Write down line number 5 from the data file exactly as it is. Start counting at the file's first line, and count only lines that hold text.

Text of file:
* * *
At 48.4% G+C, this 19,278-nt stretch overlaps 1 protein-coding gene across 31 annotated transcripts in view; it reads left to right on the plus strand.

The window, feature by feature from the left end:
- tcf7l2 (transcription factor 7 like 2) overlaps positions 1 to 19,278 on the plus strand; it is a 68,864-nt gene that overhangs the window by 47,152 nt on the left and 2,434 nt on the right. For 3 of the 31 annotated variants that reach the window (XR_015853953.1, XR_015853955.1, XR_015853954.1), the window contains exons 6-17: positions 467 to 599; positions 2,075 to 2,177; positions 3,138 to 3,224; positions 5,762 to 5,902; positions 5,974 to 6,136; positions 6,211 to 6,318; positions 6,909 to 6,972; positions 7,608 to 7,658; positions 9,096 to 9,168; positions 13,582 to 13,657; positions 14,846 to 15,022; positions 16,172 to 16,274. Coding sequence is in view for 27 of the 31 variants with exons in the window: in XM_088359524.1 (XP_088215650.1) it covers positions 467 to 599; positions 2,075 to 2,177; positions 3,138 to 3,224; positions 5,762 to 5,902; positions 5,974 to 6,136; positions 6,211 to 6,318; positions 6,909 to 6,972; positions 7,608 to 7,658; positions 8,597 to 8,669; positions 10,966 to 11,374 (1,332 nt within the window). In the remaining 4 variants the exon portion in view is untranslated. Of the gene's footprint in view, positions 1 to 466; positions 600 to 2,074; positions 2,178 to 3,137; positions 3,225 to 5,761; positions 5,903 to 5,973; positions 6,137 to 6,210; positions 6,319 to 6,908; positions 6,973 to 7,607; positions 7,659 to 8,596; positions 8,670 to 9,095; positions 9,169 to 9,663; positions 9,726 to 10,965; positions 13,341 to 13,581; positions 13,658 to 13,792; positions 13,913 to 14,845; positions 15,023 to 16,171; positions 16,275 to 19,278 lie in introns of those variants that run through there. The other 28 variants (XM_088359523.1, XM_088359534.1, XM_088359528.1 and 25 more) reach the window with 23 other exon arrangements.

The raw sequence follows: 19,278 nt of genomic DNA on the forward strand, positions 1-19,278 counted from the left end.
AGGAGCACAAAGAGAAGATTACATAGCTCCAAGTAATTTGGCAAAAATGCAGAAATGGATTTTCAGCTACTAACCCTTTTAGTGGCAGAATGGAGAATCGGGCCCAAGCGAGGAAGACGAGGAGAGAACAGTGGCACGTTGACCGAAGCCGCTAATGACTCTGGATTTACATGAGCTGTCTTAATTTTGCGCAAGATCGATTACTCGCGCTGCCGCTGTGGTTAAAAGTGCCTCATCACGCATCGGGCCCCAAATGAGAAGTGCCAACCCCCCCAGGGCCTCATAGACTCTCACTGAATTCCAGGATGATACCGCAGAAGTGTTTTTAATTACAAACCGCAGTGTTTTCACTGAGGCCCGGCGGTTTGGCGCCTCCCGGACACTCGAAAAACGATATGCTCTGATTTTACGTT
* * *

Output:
AGGAGCACAAAGAGAAGATTACATAGCTCCAAGTAATTTGGCAAAAATGCAGAAATGGATTTTCAGCTACTAACCCTTTTAGTGGCAGAATGGAGAATCGGGCCCAAGCGAGGAAGACGAGGAGAGAACAGTGGCACGTTGACCGAAGCCGCTAATGACTCTGGATTTACATGAGCTGTCTTAATTTTGCGCAAGATCGATTACTCGCGCTGCCGCTGTGGTTAAAAGTGCCTCATCACGCATCGGGCCCCAAATGAGAAGTGCCAACCCCCCCAGGGCCTCATAGACTCTCACTGAATTCCAGGATGATACCGCAGAAGTGTTTTTAATTACAAACCGCAGTGTTTTCACTGAGGCCCGGCGGTTTGGCGCCTCCCGGACACTCGAAAAACGATATGCTCTGATTTTACGTT